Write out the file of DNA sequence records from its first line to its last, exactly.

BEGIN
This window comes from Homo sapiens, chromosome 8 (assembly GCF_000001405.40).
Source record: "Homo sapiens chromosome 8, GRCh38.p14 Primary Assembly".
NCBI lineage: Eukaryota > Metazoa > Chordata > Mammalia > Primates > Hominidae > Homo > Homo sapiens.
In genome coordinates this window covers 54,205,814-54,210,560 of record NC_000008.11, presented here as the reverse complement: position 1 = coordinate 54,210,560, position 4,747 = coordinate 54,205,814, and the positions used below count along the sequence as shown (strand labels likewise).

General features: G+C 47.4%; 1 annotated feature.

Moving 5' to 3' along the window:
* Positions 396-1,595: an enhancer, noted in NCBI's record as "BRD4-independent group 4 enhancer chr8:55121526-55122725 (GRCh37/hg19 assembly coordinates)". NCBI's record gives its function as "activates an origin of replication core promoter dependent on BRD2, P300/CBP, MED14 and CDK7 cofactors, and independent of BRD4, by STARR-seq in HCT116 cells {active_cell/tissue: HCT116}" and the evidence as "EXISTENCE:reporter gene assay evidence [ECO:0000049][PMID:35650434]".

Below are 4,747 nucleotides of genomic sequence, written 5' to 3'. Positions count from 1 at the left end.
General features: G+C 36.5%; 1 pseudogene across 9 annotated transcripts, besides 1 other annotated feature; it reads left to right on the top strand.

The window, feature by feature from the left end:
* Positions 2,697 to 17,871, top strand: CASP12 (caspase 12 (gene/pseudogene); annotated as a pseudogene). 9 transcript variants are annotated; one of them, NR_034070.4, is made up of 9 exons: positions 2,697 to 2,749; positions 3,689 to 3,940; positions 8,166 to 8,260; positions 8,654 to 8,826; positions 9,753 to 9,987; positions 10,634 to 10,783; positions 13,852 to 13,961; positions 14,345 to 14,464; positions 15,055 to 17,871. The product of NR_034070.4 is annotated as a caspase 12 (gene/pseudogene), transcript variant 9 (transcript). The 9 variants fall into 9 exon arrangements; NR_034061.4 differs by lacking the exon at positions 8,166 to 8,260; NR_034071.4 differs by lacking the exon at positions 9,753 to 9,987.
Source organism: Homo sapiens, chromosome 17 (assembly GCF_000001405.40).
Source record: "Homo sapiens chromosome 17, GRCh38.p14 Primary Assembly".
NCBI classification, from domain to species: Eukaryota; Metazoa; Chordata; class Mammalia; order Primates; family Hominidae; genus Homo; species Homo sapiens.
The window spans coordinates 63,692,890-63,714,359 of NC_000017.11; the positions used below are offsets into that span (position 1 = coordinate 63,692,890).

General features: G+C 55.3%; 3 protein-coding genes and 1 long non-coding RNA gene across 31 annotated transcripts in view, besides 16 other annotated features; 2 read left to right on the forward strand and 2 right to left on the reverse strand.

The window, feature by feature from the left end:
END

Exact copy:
This window comes from Homo sapiens, chromosome 8 (assembly GCF_000001405.40).
Source record: "Homo sapiens chromosome 8, GRCh38.p14 Primary Assembly".
NCBI lineage: Eukaryota > Metazoa > Chordata > Mammalia > Primates > Hominidae > Homo > Homo sapiens.
In genome coordinates this window covers 54,205,814-54,210,560 of record NC_000008.11, presented here as the reverse complement: position 1 = coordinate 54,210,560, position 4,747 = coordinate 54,205,814, and the positions used below count along the sequence as shown (strand labels likewise).

General features: G+C 47.4%; 1 annotated feature.

Moving 5' to 3' along the window:
* Positions 396-1,595: an enhancer, noted in NCBI's record as "BRD4-independent group 4 enhancer chr8:55121526-55122725 (GRCh37/hg19 assembly coordinates)". NCBI's record gives its function as "activates an origin of replication core promoter dependent on BRD2, P300/CBP, MED14 and CDK7 cofactors, and independent of BRD4, by STARR-seq in HCT116 cells {active_cell/tissue: HCT116}" and the evidence as "EXISTENCE:reporter gene assay evidence [ECO:0000049][PMID:35650434]".

Below are 4,747 nucleotides of genomic sequence, written 5' to 3'. Positions count from 1 at the left end.
General features: G+C 36.5%; 1 pseudogene across 9 annotated transcripts, besides 1 other annotated feature; it reads left to right on the top strand.

The window, feature by feature from the left end:
* Positions 2,697 to 17,871, top strand: CASP12 (caspase 12 (gene/pseudogene); annotated as a pseudogene). 9 transcript variants are annotated; one of them, NR_034070.4, is made up of 9 exons: positions 2,697 to 2,749; positions 3,689 to 3,940; positions 8,166 to 8,260; positions 8,654 to 8,826; positions 9,753 to 9,987; positions 10,634 to 10,783; positions 13,852 to 13,961; positions 14,345 to 14,464; positions 15,055 to 17,871. The product of NR_034070.4 is annotated as a caspase 12 (gene/pseudogene), transcript variant 9 (transcript). The 9 variants fall into 9 exon arrangements; NR_034061.4 differs by lacking the exon at positions 8,166 to 8,260; NR_034071.4 differs by lacking the exon at positions 9,753 to 9,987.
Source organism: Homo sapiens, chromosome 17 (assembly GCF_000001405.40).
Source record: "Homo sapiens chromosome 17, GRCh38.p14 Primary Assembly".
NCBI classification, from domain to species: Eukaryota; Metazoa; Chordata; class Mammalia; order Primates; family Hominidae; genus Homo; species Homo sapiens.
The window spans coordinates 63,692,890-63,714,359 of NC_000017.11; the positions used below are offsets into that span (position 1 = coordinate 63,692,890).

General features: G+C 55.3%; 3 protein-coding genes and 1 long non-coding RNA gene across 31 annotated transcripts in view, besides 16 other annotated features; 2 read left to right on the forward strand and 2 right to left on the reverse strand.

The window, feature by feature from the left end: